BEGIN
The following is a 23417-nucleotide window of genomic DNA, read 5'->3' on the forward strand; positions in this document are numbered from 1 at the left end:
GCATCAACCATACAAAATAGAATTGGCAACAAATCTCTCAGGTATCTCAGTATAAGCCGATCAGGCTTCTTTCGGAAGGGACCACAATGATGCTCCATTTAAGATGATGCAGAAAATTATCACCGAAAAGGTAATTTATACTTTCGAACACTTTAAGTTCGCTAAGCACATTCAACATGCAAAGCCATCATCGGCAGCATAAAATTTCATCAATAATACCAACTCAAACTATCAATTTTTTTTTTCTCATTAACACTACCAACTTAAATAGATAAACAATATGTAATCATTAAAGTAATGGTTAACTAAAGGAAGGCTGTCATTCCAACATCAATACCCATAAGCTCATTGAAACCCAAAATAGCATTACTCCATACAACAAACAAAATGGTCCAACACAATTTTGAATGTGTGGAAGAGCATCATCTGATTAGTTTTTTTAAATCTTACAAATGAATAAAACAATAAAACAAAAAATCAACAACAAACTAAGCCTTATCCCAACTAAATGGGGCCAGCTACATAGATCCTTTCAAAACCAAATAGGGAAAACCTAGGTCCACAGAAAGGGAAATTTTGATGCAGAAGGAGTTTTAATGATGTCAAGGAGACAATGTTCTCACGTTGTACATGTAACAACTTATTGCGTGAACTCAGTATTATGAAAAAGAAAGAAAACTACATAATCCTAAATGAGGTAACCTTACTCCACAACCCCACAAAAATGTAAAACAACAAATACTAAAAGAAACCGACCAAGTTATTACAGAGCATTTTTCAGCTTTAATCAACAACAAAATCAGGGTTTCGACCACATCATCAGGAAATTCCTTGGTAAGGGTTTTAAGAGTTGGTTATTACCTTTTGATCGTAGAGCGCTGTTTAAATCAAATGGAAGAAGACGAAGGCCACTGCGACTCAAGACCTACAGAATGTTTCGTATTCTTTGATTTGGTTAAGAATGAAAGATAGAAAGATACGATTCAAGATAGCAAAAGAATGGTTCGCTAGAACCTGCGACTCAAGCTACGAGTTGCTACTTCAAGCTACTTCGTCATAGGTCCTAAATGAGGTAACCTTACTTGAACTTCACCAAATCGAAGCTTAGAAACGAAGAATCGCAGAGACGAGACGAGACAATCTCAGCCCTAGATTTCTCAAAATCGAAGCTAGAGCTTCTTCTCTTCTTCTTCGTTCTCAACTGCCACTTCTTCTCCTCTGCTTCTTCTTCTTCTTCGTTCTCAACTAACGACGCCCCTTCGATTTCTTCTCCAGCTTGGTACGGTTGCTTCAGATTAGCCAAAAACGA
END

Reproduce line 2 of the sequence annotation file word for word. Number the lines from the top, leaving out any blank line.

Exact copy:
GCATCAACCATACAAAATAGAATTGGCAACAAATCTCTCAGGTATCTCAGTATAAGCCGATCAGGCTTCTTTCGGAAGGGACCACAATGATGCTCCATTTAAGATGATGCAGAAAATTATCACCGAAAAGGTAATTTATACTTTCGAACACTTTAAGTTCGCTAAGCACATTCAACATGCAAAGCCATCATCGGCAGCATAAAATTTCATCAATAATACCAACTCAAACTATCAATTTTTTTTTTCTCATTAACACTACCAACTTAAATAGATAAACAATATGTAATCATTAAAGTAATGGTTAACTAAAGGAAGGCTGTCATTCCAACATCAATACCCATAAGCTCATTGAAACCCAAAATAGCATTACTCCATACAACAAACAAAATGGTCCAACACAATTTTGAATGTGTGGAAGAGCATCATCTGATTAGTTTTTTTAAATCTTACAAATGAATAAAACAATAAAACAAAAAATCAACAACAAACTAAGCCTTATCCCAACTAAATGGGGCCAGCTACATAGATCCTTTCAAAACCAAATAGGGAAAACCTAGGTCCACAGAAAGGGAAATTTTGATGCAGAAGGAGTTTTAATGATGTCAAGGAGACAATGTTCTCACGTTGTACATGTAACAACTTATTGCGTGAACTCAGTATTATGAAAAAGAAAGAAAACTACATAATCCTAAATGAGGTAACCTTACTCCACAACCCCACAAAAATGTAAAACAACAAATACTAAAAGAAACCGACCAAGTTATTACAGAGCATTTTTCAGCTTTAATCAACAACAAAATCAGGGTTTCGACCACATCATCAGGAAATTCCTTGGTAAGGGTTTTAAGAGTTGGTTATTACCTTTTGATCGTAGAGCGCTGTTTAAATCAAATGGAAGAAGACGAAGGCCACTGCGACTCAAGACCTACAGAATGTTTCGTATTCTTTGATTTGGTTAAGAATGAAAGATAGAAAGATACGATTCAAGATAGCAAAAGAATGGTTCGCTAGAACCTGCGACTCAAGCTACGAGTTGCTACTTCAAGCTACTTCGTCATAGGTCCTAAATGAGGTAACCTTACTTGAACTTCACCAAATCGAAGCTTAGAAACGAAGAATCGCAGAGACGAGACGAGACAATCTCAGCCCTAGATTTCTCAAAATCGAAGCTAGAGCTTCTTCTCTTCTTCTTCGTTCTCAACTGCCACTTCTTCTCCTCTGCTTCTTCTTCTTCTTCGTTCTCAACTAACGACGCCCCTTCGATTTCTTCTCCAGCTTGGTACGGTTGCTTCAGATTAGCCAAAAACGA